I think I have tagged most tracks right LOL,
you can get sealed tracks which at tracktype grade1
and near grass tracks grade5
some tracks are lit and most unlit, some used for logging and some for access to buildings. using the tacktype helps with the map showing the right type of track that you will find on the ground.

Comment from dcp on 13 June 2011 at 11:18

All the above comments are on the right "track" (just a pun)
Seriously it is a difficult question because a track in the Australien outback will be used by HGVs, trucks, SUVs, etc. It Germany, where I live, tracks are very well defined and can be described in most cases by tracktype=grade1-5.
Then I went to Portugal where, so it seems, anyone can drive on any track i.e. no road signs forbid cars, lorries etc. to use them.
So, I set my own standards:
Tarmaced surfaces became highway=unclassified when no classification was visible
and unsurfaced became tracktype=grade2-5
grade2/3 could take cars
grade4 could take 4-wheel drive vehicles
(If the gradient was too steep I used grade4)
grade5 could take tractors and of course construction vehicles
(The go anywhere there are needed)
I saw no grassed over tracks in Portugal. The sun is merciless.
The point is: The tracktype definition will be different in each country.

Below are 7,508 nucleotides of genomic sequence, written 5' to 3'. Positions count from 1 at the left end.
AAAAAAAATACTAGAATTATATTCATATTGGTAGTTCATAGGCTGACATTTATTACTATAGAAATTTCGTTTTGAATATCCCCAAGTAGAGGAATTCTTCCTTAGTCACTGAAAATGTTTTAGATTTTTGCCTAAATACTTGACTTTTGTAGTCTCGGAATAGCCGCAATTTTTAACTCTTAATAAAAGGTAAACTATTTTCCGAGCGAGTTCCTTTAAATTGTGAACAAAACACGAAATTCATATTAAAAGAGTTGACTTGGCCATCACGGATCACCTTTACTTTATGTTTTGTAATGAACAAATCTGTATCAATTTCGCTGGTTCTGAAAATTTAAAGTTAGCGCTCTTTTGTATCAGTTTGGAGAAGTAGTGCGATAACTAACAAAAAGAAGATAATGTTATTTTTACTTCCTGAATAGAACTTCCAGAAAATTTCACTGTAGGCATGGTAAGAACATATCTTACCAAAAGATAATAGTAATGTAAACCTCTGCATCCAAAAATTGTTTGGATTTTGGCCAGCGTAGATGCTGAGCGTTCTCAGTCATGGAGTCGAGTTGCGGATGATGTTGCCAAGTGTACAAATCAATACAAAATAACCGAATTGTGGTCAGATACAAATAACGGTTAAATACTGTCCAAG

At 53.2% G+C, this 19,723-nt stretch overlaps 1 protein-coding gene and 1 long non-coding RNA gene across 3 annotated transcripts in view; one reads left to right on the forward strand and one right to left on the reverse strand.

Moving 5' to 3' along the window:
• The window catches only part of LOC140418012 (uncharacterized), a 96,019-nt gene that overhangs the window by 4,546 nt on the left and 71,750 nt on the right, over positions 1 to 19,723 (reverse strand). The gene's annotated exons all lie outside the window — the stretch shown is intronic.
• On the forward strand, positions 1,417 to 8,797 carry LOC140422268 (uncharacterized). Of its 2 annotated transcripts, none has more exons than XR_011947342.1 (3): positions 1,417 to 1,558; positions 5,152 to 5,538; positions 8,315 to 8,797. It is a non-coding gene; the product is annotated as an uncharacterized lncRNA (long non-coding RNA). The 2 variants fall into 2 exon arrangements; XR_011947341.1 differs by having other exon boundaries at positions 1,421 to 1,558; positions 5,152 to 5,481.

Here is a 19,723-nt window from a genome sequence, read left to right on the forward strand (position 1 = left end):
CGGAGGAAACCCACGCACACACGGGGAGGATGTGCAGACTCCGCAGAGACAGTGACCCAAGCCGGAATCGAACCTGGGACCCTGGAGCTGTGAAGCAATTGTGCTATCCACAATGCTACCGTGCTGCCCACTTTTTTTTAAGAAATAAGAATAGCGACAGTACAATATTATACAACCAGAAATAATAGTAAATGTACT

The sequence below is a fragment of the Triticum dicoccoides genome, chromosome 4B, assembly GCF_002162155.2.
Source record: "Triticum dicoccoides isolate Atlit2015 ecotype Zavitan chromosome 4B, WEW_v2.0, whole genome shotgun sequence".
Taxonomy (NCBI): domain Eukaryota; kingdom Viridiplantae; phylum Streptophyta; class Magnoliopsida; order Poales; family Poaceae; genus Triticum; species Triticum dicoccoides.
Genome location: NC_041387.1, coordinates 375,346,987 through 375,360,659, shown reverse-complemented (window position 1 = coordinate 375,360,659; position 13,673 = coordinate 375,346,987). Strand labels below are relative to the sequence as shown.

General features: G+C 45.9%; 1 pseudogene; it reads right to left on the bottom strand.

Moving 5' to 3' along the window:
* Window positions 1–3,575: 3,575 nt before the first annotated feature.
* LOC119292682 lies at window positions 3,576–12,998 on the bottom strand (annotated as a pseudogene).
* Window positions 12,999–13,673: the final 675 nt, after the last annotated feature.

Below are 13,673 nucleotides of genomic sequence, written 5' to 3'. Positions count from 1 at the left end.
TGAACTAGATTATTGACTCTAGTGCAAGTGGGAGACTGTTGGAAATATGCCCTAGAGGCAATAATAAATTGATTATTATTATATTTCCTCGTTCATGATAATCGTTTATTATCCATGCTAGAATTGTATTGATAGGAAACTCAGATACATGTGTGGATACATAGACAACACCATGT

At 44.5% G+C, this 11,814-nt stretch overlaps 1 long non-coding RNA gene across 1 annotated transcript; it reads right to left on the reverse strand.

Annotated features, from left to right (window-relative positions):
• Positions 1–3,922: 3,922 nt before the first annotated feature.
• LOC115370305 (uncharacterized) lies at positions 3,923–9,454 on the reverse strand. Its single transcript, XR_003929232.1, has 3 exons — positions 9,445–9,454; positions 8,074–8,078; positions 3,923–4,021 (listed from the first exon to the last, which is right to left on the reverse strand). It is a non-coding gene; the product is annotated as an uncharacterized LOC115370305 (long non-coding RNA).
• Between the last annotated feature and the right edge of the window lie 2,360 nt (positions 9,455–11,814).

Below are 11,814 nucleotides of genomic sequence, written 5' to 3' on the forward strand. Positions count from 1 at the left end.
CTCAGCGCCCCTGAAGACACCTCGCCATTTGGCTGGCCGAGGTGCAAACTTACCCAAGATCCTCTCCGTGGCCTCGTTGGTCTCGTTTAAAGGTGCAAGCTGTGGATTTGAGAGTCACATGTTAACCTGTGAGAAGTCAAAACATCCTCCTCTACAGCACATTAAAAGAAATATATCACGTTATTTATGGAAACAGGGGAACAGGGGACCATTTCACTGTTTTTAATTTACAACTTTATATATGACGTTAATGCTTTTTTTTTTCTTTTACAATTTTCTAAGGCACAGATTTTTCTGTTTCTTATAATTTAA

Just a little anecdote from Portugal:
While I was in Portugal I was using OSM-Data for the very first time.
Some highway=unclassified which I wanted to take with the car turned out to
highway=path. So I contacted the OSMer in question to explain the error. He had used Bing to make these classifications. The Bing imagery was of course outdated and due to the population decline in the remote areas nature was reclaiming the land for itself. So be careful when using OSM-data in Portugal!

Comment from Vclaw on 14 June 2011 at 01:47

In UK terms:
If its a public road, that anyone is allowed to drive a car etc along, and maintained by the local council (and usually paved), then its probably highway=unclassified (or highway=tertiary/secondary/primary etc).

If its just for access to a single house or business / car park etc, (so you may be allowed to drive along there if visiting that house/shop, but not have a right to), then highway=service (plus service=driveway for driveways).

If it is for access to fields/forests, so usually unpaved, and the public are not allowed to drive there, then its probably highway=track.

If it is too narrow to drive a car etc along, then its probably highway=path (or highway=footway/cycleway/bridleway).

For rights of way in England and Wales (public footpaths, bridleways, byways etc), they can be tagged with designation (as well as a highway tag):

The tag highway=byway is deprecated. Byways should be tagged as highway=track / highway=path as appropriate, plus designation=byway_open_to_all_traffic or designation=restricted_byway.

Comment from stevage on 14 June 2011 at 12:09

Btw it's good to ask these quetsions on the official question site, .